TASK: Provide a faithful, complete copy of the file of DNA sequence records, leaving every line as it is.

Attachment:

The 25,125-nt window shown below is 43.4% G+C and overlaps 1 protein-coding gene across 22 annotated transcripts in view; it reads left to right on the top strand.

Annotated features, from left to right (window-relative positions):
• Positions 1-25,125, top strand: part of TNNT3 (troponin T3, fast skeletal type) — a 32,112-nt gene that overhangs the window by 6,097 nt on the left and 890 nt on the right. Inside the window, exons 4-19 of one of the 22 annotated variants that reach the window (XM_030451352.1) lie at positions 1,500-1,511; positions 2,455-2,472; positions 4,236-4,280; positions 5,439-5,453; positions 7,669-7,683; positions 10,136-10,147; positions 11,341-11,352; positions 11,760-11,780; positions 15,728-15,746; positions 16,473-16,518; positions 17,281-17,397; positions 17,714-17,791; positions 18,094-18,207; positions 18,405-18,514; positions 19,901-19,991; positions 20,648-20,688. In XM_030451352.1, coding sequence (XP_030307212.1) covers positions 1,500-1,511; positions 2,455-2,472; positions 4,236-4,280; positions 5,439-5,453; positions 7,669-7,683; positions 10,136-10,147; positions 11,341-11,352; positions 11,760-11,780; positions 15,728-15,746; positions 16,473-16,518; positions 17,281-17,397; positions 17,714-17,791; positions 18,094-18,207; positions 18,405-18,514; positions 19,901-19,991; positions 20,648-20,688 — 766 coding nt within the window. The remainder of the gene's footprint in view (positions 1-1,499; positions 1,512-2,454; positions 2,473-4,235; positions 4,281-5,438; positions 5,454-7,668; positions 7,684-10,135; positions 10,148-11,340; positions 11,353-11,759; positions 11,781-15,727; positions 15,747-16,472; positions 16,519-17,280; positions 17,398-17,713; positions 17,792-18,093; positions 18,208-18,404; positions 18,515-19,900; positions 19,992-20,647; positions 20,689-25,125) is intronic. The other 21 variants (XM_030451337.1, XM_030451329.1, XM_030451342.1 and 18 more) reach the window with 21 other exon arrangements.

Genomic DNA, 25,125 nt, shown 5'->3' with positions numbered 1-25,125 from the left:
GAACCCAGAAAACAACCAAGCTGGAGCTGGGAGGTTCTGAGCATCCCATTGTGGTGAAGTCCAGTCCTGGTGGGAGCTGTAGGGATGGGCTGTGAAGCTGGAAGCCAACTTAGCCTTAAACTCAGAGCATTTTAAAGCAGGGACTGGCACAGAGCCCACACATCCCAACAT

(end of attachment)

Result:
The 25,125-nt window shown below is 43.4% G+C and overlaps 1 protein-coding gene across 22 annotated transcripts in view; it reads left to right on the top strand.

Annotated features, from left to right (window-relative positions):
• Positions 1-25,125, top strand: part of TNNT3 (troponin T3, fast skeletal type) — a 32,112-nt gene that overhangs the window by 6,097 nt on the left and 890 nt on the right. Inside the window, exons 4-19 of one of the 22 annotated variants that reach the window (XM_030451352.1) lie at positions 1,500-1,511; positions 2,455-2,472; positions 4,236-4,280; positions 5,439-5,453; positions 7,669-7,683; positions 10,136-10,147; positions 11,341-11,352; positions 11,760-11,780; positions 15,728-15,746; positions 16,473-16,518; positions 17,281-17,397; positions 17,714-17,791; positions 18,094-18,207; positions 18,405-18,514; positions 19,901-19,991; positions 20,648-20,688. In XM_030451352.1, coding sequence (XP_030307212.1) covers positions 1,500-1,511; positions 2,455-2,472; positions 4,236-4,280; positions 5,439-5,453; positions 7,669-7,683; positions 10,136-10,147; positions 11,341-11,352; positions 11,760-11,780; positions 15,728-15,746; positions 16,473-16,518; positions 17,281-17,397; positions 17,714-17,791; positions 18,094-18,207; positions 18,405-18,514; positions 19,901-19,991; positions 20,648-20,688 — 766 coding nt within the window. The remainder of the gene's footprint in view (positions 1-1,499; positions 1,512-2,454; positions 2,473-4,235; positions 4,281-5,438; positions 5,454-7,668; positions 7,684-10,135; positions 10,148-11,340; positions 11,353-11,759; positions 11,781-15,727; positions 15,747-16,472; positions 16,519-17,280; positions 17,398-17,713; positions 17,792-18,093; positions 18,208-18,404; positions 18,515-19,900; positions 19,992-20,647; positions 20,689-25,125) is intronic. The other 21 variants (XM_030451337.1, XM_030451329.1, XM_030451342.1 and 18 more) reach the window with 21 other exon arrangements.

Genomic DNA, 25,125 nt, shown 5'->3' with positions numbered 1-25,125 from the left:
GAACCCAGAAAACAACCAAGCTGGAGCTGGGAGGTTCTGAGCATCCCATTGTGGTGAAGTCCAGTCCTGGTGGGAGCTGTAGGGATGGGCTGTGAAGCTGGAAGCCAACTTAGCCTTAAACTCAGAGCATTTTAAAGCAGGGACTGGCACAGAGCCCACACATCCCAACAT